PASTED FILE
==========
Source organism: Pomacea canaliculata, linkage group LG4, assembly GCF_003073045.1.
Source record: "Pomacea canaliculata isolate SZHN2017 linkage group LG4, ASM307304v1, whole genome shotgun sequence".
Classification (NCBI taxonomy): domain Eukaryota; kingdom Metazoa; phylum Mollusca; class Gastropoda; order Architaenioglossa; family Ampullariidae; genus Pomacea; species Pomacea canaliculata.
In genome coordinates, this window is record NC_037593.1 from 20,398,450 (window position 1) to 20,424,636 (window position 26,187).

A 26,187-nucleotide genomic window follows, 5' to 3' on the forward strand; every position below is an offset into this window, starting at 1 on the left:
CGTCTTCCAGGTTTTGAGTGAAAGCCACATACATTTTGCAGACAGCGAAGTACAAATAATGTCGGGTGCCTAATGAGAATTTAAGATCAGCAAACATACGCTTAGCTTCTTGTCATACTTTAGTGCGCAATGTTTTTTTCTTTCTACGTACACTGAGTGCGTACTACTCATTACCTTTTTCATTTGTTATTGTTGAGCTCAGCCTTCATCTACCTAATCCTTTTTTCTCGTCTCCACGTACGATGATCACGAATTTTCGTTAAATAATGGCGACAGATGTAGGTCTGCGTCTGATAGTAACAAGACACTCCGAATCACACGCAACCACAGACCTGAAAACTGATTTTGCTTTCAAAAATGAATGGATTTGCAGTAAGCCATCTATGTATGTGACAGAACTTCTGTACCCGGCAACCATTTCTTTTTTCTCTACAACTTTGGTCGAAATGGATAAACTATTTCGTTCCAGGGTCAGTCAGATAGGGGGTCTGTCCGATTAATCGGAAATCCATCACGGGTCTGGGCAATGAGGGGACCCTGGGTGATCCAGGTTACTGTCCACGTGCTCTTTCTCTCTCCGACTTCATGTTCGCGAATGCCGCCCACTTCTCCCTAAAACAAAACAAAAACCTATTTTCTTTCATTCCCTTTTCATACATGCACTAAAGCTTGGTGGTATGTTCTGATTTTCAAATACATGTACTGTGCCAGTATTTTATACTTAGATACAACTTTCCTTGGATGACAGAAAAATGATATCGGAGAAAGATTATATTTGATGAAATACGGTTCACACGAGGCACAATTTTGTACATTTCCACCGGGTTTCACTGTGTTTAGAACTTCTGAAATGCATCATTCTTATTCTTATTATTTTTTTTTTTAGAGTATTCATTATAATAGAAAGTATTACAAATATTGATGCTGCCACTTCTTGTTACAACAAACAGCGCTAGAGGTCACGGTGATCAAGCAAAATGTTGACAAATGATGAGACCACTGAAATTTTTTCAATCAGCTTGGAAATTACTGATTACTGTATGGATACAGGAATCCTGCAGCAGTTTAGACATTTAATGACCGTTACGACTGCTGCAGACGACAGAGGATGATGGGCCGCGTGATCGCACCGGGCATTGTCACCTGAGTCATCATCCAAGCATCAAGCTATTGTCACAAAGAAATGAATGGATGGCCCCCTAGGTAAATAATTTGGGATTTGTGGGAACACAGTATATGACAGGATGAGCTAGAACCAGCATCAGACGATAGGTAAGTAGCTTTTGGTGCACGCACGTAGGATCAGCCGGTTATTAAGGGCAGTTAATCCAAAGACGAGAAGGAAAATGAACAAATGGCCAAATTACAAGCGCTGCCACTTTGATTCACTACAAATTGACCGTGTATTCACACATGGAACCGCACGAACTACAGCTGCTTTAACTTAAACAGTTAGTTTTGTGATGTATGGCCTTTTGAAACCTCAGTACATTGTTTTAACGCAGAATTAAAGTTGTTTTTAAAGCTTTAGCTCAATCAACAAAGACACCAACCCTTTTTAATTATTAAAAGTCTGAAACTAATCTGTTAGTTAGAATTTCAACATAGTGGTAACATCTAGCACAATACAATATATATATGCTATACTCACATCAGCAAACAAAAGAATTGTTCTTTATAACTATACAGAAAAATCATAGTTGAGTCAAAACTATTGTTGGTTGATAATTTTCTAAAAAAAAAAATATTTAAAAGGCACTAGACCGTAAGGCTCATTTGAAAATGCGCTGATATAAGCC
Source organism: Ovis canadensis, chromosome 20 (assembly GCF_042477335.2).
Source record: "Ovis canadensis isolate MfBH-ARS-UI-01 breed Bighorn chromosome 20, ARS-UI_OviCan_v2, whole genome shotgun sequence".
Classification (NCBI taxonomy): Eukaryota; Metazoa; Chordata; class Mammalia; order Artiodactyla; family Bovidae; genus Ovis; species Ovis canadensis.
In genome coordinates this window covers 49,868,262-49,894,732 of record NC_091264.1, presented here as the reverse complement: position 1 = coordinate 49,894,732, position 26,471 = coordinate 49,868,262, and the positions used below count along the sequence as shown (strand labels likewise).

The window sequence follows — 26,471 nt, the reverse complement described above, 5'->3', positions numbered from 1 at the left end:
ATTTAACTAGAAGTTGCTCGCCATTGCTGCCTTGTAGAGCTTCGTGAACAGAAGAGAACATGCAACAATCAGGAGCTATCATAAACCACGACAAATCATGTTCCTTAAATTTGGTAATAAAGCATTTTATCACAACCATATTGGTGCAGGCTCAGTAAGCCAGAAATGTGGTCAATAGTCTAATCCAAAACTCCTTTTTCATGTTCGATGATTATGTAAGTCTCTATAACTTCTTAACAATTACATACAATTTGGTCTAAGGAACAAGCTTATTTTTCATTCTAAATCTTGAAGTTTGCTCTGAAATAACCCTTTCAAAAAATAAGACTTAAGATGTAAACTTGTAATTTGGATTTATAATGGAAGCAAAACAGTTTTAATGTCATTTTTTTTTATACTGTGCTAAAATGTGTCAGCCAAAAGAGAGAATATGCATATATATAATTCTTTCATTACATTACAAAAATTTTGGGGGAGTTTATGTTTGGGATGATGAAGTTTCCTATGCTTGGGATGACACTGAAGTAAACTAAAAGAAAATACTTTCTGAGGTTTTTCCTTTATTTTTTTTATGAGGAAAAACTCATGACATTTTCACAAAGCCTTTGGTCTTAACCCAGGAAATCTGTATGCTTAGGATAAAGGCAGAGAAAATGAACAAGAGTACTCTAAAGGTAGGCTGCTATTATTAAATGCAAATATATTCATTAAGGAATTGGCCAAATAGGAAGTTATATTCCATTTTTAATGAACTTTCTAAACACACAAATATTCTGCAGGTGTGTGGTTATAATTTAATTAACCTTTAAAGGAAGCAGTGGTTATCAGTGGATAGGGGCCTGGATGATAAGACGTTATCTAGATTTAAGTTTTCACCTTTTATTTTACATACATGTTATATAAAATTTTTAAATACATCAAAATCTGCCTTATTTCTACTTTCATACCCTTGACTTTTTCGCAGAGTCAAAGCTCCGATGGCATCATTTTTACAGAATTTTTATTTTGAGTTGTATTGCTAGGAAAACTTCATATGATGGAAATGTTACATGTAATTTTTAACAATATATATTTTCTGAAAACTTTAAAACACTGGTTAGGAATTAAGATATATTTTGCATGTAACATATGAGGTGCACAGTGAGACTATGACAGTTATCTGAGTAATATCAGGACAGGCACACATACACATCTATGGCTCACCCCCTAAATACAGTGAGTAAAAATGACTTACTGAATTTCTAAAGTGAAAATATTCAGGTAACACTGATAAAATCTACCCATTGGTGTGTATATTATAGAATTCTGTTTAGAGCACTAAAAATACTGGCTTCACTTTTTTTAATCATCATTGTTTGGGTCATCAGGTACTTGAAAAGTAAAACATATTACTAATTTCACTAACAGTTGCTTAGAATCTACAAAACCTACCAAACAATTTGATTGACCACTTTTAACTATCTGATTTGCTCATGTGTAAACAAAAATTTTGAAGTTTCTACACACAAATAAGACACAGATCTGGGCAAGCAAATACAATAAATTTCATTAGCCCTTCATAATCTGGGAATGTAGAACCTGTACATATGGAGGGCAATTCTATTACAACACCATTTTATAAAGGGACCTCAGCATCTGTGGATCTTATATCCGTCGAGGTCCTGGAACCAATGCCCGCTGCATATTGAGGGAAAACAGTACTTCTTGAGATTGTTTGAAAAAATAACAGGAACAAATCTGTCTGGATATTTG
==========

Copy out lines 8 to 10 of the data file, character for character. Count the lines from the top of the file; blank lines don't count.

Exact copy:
Source record: "Ovis canadensis isolate MfBH-ARS-UI-01 breed Bighorn chromosome 20, ARS-UI_OviCan_v2, whole genome shotgun sequence".
Classification (NCBI taxonomy): Eukaryota; Metazoa; Chordata; class Mammalia; order Artiodactyla; family Bovidae; genus Ovis; species Ovis canadensis.
In genome coordinates this window covers 49,868,262-49,894,732 of record NC_091264.1, presented here as the reverse complement: position 1 = coordinate 49,894,732, position 26,471 = coordinate 49,868,262, and the positions used below count along the sequence as shown (strand labels likewise).